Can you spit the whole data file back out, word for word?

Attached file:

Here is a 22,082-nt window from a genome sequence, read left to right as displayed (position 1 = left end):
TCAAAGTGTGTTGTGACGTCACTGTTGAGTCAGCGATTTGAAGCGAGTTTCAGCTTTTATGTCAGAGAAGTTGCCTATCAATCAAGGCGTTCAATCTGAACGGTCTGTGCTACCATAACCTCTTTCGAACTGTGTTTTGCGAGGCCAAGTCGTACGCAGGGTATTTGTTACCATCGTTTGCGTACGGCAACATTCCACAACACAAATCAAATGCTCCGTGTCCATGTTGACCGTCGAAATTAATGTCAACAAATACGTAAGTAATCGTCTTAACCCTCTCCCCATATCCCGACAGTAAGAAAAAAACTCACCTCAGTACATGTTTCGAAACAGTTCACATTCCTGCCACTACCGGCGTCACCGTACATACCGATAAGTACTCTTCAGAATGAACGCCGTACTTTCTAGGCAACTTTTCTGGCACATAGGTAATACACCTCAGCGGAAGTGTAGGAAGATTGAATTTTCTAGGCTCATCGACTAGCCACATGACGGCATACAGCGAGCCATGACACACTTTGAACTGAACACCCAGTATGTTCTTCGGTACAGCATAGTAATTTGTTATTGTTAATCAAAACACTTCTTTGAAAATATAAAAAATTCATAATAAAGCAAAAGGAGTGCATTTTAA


Here is a 22,082-nt window from a genome sequence, read left to right as displayed (position 1 = left end):
TCAAAGTGTGTTGTGACGTCACTGTTGAGTCAGCGATTTGAAGCGAGTTTCAGCTTTTATGTCAGAGAAGTTGCCTATCAATCAAGGCGTTCAATCTGAACGGTCTGTGCTACCATAACCTCTTTCGAACTGTGTTTTGCGAGGCCAAGTCGTACGCAGGGTATTTGTTACCATCGTTTGCGTACGGCAACATTCCACAACACAAATCAAATGCTCCGTGTCCATGTTGACCGTCGAAATTAATGTCAACAAATACGTAAGTAATCGTCTTAACCCTCTCCCCATATCCCGACAGTAAGAAAAAAACTCACCTCAGTACATGTTTCGAAACAGTTCACATTCCTGCCACTACCGGCGTCACCGTACATACCGATAAGTACTCTTCAGAATGAACGCCGTACTTTCTAGGCAACTTTTCTGGCACATAGGTAATACACCTCAGCGGAAGTGTAGGAAGATTGAATTTTCTAGGCTCATCGACTAGCCACATGACGGCATACAGCGAGCCATGACACACTTTGAACTGAACACCCAGTATGTTCTTCGGTACAGCATAGTAATTTGTTATTGTTAATCAAAACACTTCTTTGAAAATATAAAAAATTCATAATAAAGCAAAAGGAGTGCATTTTAA